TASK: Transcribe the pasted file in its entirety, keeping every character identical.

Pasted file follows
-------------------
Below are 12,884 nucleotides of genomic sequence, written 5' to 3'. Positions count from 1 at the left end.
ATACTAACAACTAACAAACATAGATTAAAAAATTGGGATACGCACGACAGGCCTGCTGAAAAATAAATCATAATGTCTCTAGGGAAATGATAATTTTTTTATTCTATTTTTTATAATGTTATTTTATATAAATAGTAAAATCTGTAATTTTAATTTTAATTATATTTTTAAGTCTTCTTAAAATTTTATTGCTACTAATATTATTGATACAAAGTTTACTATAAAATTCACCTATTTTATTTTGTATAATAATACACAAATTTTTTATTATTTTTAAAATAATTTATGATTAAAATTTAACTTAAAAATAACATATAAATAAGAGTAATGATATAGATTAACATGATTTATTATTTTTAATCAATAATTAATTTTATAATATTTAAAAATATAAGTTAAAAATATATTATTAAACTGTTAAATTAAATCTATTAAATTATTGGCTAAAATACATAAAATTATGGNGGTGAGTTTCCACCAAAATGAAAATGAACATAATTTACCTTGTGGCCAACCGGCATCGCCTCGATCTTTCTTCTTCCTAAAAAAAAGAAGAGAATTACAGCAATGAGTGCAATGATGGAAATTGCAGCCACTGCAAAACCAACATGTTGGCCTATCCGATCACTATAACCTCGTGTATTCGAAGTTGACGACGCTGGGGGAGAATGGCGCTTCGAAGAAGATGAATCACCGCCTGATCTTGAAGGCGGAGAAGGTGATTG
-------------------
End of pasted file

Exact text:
Below are 12,884 nucleotides of genomic sequence, written 5' to 3'. Positions count from 1 at the left end.
ATACTAACAACTAACAAACATAGATTAAAAAATTGGGATACGCACGACAGGCCTGCTGAAAAATAAATCATAATGTCTCTAGGGAAATGATAATTTTTTTATTCTATTTTTTATAATGTTATTTTATATAAATAGTAAAATCTGTAATTTTAATTTTAATTATATTTTTAAGTCTTCTTAAAATTTTATTGCTACTAATATTATTGATACAAAGTTTACTATAAAATTCACCTATTTTATTTTGTATAATAATACACAAATTTTTTATTATTTTTAAAATAATTTATGATTAAAATTTAACTTAAAAATAACATATAAATAAGAGTAATGATATAGATTAACATGATTTATTATTTTTAATCAATAATTAATTTTATAATATTTAAAAATATAAGTTAAAAATATATTATTAAACTGTTAAATTAAATCTATTAAATTATTGGCTAAAATACATAAAATTATGGNGGTGAGTTTCCACCAAAATGAAAATGAACATAATTTACCTTGTGGCCAACCGGCATCGCCTCGATCTTTCTTCTTCCTAAAAAAAAGAAGAGAATTACAGCAATGAGTGCAATGATGGAAATTGCAGCCACTGCAAAACCAACATGTTGGCCTATCCGATCACTATAACCTCGTGTATTCGAAGTTGACGACGCTGGGGGAGAATGGCGCTTCGAAGAAGATGAATCACCGCCTGATCTTGAAGGCGGAGAAGGTGATTG